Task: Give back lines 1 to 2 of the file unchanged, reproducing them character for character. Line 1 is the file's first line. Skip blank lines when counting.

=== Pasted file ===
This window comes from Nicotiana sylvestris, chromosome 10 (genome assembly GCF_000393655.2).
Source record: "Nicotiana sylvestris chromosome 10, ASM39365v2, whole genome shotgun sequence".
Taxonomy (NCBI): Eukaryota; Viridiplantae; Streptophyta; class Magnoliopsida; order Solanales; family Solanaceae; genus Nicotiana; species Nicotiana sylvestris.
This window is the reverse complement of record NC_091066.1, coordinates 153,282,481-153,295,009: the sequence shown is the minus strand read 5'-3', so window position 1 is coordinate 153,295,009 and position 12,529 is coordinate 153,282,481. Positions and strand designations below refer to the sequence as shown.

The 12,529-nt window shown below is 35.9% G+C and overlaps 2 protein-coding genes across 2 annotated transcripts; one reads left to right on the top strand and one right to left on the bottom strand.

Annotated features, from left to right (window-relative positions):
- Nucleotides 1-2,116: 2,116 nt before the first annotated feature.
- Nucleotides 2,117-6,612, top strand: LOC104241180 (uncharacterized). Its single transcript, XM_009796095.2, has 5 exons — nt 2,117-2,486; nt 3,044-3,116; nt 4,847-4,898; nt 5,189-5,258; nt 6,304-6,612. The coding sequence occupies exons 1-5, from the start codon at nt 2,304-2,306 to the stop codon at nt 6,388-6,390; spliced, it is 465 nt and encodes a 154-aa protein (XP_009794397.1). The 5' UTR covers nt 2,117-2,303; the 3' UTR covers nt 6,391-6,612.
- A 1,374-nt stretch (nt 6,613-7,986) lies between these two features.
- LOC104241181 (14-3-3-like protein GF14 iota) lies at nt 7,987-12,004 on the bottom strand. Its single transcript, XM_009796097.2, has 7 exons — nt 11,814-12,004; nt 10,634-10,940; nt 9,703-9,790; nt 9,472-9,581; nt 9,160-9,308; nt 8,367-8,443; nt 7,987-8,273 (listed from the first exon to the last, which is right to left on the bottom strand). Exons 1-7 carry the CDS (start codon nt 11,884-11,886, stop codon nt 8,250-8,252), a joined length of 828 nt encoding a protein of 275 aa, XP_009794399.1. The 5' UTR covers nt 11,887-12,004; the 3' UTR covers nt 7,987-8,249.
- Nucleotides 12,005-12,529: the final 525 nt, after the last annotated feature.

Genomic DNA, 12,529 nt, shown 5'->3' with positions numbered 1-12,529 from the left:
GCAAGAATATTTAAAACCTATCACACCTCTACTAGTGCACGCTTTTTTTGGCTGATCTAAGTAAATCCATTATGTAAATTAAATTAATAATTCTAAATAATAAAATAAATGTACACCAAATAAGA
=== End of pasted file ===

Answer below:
This window comes from Nicotiana sylvestris, chromosome 10 (genome assembly GCF_000393655.2).
Source record: "Nicotiana sylvestris chromosome 10, ASM39365v2, whole genome shotgun sequence".